The last thing you want on vacation is a phone call from the police notifying you of a burglary. The most common burglary crime is theft. Burglary could rob your household of thousands of dollars’ worth of belongings. It could also shatter your family’s assumptions of safety and privacy in Great Falls. No one wants to come home to destroyed or stolen property. It may be possible to prevent a home burglary while you are away with a few preemptive safety measures.
Most homeowners do not know how long their locks have been on their doors. The locks may be old, outdated or faulty. They could also match keys floating around from previous homeowners, babysitters and dog walkers. Replacing old locks could improve the security of your home. Equip the main doors to your home with deadbolts to decrease the odds of a burglar being able to pick the lock or kick your door down. Invest in high-quality locks for the best reliability. Refrain from using a hide-a-key, as a criminal could find your hiding spot and walk right in.
In 2017, 20.6 per 1,000 households in the U.S. reported burglaries, according to a National Crime Victimization Survey. About 30% of burglars enter homes without forcing entry simply by crawling through unlocked windows and or using open doors. Locking your windows could be enough to send a burglar searching for an easier target elsewhere. Before you leave on vacation, double-check the locks on every window, including skylights. If your windows do not have adequate locks, consider upgrading them before you leave. Also lock all doors, including your garage door.
Modern-day security systems have features that can give you peace of mind while on vacation. Install a comprehensive system that can connect a live video feed to your smartphone and instantly alert you of any issues. The ability to check in on your home visually can give you a worry-free getaway.
Display signs and stickers prominently around your home to notify potential burglars that your property has an advanced security system. Police only catch a small percentage of burglars. Security cameras that record and save footage remotely or in the cloud could help the police catch a suspect should a burglary occur.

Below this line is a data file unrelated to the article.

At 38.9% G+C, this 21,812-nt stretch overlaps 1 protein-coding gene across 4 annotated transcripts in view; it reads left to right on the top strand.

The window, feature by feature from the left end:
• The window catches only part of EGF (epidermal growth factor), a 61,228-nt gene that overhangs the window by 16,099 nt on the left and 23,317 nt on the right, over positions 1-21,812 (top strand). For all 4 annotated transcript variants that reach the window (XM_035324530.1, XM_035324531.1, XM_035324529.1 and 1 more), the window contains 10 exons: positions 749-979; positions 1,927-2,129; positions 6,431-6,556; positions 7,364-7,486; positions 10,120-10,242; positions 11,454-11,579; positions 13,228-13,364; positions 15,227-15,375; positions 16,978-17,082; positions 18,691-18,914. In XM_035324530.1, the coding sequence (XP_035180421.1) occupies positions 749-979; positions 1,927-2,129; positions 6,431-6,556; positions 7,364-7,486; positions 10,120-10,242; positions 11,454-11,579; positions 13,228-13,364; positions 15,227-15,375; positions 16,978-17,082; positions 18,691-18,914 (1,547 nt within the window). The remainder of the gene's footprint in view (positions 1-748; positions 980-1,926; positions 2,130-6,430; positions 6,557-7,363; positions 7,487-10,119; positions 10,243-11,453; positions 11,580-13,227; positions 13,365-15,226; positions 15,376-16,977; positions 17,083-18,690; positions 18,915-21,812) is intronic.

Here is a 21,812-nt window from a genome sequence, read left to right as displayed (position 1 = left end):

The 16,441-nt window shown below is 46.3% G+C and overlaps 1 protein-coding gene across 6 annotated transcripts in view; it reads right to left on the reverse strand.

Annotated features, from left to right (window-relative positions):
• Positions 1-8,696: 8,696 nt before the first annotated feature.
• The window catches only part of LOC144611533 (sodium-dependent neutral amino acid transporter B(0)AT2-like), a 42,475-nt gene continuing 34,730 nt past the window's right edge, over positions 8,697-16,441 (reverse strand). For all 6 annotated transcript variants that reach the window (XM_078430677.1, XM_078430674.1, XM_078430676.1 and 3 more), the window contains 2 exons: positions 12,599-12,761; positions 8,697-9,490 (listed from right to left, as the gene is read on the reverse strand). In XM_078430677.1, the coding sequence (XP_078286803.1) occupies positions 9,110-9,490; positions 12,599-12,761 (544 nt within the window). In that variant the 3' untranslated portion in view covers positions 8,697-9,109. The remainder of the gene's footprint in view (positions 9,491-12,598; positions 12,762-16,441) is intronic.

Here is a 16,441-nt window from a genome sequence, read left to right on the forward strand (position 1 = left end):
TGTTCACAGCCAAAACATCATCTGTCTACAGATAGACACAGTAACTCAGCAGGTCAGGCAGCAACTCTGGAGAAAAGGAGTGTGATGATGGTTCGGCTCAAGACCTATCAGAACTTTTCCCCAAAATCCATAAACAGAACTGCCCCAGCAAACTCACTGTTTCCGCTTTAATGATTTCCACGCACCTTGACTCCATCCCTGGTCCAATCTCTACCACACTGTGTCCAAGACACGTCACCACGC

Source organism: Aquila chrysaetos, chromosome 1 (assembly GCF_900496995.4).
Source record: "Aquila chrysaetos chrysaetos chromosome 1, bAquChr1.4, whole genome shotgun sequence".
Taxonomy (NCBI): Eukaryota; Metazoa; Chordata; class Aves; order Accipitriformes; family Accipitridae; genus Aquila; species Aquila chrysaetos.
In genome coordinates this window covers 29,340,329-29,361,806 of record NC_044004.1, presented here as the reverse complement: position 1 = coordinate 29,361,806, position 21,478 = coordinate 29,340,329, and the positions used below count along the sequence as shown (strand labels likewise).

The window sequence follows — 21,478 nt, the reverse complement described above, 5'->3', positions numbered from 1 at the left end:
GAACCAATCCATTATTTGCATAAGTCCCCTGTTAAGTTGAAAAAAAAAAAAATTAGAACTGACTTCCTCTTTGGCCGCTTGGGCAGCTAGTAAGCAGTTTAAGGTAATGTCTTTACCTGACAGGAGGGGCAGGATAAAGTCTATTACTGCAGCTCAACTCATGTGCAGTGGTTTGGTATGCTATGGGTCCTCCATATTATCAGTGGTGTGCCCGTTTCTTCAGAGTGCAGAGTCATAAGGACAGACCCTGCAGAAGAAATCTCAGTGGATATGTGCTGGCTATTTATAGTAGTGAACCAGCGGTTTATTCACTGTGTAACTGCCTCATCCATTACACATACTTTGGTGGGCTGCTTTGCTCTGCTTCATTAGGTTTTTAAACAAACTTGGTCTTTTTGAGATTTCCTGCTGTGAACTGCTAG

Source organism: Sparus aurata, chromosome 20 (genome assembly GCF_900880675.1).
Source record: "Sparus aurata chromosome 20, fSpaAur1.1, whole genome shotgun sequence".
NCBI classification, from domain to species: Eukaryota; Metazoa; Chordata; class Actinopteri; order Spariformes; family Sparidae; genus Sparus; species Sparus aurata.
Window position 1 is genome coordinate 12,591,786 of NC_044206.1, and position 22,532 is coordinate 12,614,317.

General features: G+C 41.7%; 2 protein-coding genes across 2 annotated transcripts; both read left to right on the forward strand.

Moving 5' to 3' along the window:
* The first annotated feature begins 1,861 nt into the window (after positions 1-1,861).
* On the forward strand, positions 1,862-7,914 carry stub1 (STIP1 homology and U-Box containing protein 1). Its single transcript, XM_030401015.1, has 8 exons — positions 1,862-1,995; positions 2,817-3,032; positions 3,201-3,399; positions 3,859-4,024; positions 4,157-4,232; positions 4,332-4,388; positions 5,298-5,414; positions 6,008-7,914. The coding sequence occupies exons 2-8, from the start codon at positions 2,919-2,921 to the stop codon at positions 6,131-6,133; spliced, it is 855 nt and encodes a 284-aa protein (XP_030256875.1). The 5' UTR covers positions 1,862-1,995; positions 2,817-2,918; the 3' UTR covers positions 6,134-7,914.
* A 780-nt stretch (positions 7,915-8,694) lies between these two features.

Do your best to make it look like you are still home. Leave a few lights on or toys out in the yard, as if your dog or child was recently playing with them. If you have an automated system controlling your lights, set them to turn on and off a few times throughout the day. Keep exterior lights on for added security, especially if your security cameras need them to get a better shot of trespassers.
Employ the help of a neighbor you trust while you are away. Ask your neighbor to stop by a few times a week to check on the house, water plants, gather packages from the porch, check the mail, turn lights on, etc. The activity at your home could drive criminals away. If something does happen, your neighbor can notify you of the burglary before you return. You could send police to your house to investigate while you are still on vacation, rather than coming home to find signs of a break-in that may have happened days ago.
Burglars are often people the homeowners knew. Keep your vacation plans to yourself before embarking. Do not brag about your upcoming vacation to your coworkers, friends or people in your neighborhood. Do not talk about it on social media. Wait until you are back home to post vacation photos, so you do not tip off potential criminals. Keep the trip quiet until you have returned home. Giving the exact dates you will be away on vacation could be just the information someone needs to decide to make you a victim.